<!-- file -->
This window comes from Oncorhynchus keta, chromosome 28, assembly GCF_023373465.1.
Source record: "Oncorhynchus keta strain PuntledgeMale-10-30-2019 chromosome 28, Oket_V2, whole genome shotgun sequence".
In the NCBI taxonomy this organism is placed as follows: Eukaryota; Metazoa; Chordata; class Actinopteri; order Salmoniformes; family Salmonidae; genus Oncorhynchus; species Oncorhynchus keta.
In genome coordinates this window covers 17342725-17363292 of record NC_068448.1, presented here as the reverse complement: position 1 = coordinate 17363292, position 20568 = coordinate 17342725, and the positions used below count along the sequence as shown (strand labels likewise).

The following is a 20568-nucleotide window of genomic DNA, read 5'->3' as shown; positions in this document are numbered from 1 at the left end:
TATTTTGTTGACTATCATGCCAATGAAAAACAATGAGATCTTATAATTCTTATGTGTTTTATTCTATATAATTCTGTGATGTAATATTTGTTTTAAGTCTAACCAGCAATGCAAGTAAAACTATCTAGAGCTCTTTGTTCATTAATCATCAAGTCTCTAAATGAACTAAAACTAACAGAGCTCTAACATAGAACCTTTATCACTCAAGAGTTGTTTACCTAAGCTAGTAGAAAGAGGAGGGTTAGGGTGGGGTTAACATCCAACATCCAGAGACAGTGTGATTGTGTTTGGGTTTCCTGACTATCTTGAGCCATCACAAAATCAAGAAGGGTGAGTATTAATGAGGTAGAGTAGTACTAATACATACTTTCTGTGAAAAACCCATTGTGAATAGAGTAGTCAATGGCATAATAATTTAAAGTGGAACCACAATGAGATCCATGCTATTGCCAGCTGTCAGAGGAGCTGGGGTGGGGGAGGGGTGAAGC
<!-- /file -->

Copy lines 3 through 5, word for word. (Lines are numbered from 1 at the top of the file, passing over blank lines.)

In the NCBI taxonomy this organism is placed as follows: Eukaryota; Metazoa; Chordata; class Actinopteri; order Salmoniformes; family Salmonidae; genus Oncorhynchus; species Oncorhynchus keta.
In genome coordinates this window covers 17342725-17363292 of record NC_068448.1, presented here as the reverse complement: position 1 = coordinate 17363292, position 20568 = coordinate 17342725, and the positions used below count along the sequence as shown (strand labels likewise).

The following is a 20568-nucleotide window of genomic DNA, read 5'->3' as shown; positions in this document are numbered from 1 at the left end: